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March 2 2020

Inside the Statehouse: Experts say 'ban the box bill' could improve eviction rate and help with homelessness

The affordable housing crisis is difficult for everyone -- but it's especially hard on those with criminal histories, since finding a place to rent can sometimes feel next to impossible. Housing experts say Idahoans with criminal convictions are facing eviction crises at alarming rates.

But the Fair Chance Employment Act, Senate Bill 1318, could potentially change that.

Also called the "ban the box bill," it's legislation that would prohibit employers from asking about criminal records until the applicant is given an interview or conditional offer of employment.

At Monday's public Senate Judiciary Committee hearing, 17 people testified in favor of S.B. 1318, and just one person against. That person was Fred Birnbaum of Idaho Freedom Foundation, who expressed the foundation's concerns that the bill would bring potential crime into the workplace.

"Why do you commit crime in the first place?" said Sen. Patti Anne Lodge (R-Huston). "And then you come back and want individual businesses to make a choice to help you."

Despite expressing concerns, Lodge ultimately voted to endorse the bill. The decision was unanimous among lawmakers on the committee.

"The cards are really stacked against people when they exit the criminal justice system," said Ali Rabe, executive director, Jesse Tree of Idaho. "And it got unanimous support, so that's really exciting!"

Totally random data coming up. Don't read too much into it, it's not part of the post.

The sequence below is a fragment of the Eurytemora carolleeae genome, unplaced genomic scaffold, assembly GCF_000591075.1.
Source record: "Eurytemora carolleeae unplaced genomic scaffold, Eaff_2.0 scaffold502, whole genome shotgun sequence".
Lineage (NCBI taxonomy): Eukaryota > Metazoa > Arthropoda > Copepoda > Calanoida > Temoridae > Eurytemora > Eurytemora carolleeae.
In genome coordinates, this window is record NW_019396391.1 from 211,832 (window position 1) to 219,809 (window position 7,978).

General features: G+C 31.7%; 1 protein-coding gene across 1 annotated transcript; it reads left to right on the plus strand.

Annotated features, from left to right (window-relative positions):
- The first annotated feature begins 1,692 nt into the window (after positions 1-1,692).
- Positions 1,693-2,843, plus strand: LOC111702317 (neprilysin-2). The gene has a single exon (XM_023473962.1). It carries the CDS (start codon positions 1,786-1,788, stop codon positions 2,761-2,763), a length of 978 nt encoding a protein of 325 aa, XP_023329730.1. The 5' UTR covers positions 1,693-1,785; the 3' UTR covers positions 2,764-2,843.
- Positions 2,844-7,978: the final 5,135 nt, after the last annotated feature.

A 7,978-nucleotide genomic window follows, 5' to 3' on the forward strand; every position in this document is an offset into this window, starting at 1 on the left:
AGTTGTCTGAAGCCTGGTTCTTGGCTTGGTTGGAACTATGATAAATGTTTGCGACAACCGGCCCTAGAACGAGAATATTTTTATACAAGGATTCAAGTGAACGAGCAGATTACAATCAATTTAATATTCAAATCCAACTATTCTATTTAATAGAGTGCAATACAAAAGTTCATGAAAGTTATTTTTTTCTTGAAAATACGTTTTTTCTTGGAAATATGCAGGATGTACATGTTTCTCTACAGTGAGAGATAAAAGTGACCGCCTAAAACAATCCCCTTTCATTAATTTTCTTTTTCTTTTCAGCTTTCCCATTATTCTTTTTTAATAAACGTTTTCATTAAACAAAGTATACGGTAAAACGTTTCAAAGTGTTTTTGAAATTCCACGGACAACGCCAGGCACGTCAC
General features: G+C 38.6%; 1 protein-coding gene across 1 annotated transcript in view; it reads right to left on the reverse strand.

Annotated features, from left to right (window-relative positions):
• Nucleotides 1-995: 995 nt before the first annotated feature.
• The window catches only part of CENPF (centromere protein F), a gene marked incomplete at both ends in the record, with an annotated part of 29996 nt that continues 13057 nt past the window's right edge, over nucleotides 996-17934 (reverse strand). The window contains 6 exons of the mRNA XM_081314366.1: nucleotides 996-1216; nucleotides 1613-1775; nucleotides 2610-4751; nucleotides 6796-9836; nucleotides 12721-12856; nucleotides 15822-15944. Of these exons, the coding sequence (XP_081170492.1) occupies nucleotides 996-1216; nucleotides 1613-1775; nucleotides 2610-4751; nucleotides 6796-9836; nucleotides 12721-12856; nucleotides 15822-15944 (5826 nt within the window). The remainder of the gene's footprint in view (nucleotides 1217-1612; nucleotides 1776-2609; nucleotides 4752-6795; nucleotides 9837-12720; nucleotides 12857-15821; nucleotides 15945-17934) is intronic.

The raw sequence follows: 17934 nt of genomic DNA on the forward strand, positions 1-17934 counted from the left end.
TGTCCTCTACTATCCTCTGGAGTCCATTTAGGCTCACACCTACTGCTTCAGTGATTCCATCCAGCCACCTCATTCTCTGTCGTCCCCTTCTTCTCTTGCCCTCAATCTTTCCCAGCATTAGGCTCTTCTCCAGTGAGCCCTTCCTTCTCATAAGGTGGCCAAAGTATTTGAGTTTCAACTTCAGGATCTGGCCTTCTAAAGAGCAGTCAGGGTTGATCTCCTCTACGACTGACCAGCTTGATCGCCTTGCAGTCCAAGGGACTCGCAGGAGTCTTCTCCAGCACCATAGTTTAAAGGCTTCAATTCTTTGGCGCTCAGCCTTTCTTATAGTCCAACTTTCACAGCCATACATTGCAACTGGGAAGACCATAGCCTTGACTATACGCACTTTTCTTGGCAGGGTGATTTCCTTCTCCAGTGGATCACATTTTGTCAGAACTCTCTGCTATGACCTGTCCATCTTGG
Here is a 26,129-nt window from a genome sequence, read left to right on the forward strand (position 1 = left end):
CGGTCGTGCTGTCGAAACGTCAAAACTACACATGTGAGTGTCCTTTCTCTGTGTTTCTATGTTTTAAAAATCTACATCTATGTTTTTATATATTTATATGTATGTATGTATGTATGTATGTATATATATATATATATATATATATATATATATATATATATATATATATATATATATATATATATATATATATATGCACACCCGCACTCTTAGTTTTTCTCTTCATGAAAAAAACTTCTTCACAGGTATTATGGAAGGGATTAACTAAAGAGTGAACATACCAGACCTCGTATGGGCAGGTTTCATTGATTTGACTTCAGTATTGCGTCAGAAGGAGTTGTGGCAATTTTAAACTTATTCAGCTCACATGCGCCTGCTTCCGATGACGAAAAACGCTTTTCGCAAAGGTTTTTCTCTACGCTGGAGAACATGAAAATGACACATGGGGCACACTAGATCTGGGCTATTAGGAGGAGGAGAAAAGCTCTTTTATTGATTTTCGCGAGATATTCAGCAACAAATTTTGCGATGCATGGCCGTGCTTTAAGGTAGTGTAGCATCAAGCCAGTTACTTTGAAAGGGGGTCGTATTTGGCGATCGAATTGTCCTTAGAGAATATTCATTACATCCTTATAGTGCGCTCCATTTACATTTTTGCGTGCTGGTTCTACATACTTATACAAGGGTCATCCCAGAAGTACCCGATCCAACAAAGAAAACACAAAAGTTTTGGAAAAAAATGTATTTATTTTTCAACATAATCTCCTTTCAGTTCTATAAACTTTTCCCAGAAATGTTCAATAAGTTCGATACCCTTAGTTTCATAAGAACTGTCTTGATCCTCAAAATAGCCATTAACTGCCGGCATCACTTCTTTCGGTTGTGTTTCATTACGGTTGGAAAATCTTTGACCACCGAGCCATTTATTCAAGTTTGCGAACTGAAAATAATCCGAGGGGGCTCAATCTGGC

Housing and homelessness stakeholders are some of the foremost supporters of this bill. Rabe runs a local nonprofit that helps people who are in danger of being evicted to stay in their homes.

"We've talked to 826 households over the last several months, and 289 of those households -- so about 35 percent -- are formerly incarcerated, and they're being evicted due to employment related issues," said Rabe.

If they are evicted, that often makes their reputations even worse to potential landlords.

"When somebody has not only an incarceration record, but an eviction record, the cards are double-stacked against them when they're applying for housing," said Rabe. "In this market, there's so much demand for housing, people [with prior criminal convictions] are not really likely to get housing," said Rabe.

So, she says, if this bill is signed into law --

"That will allow them to pay their bills on time, stay in housing, and it will reduce eviction and homelessness in our community," said Rabe.

S.B. 1318 now heads to the full Senate. 6 On Your Side will keep you updated.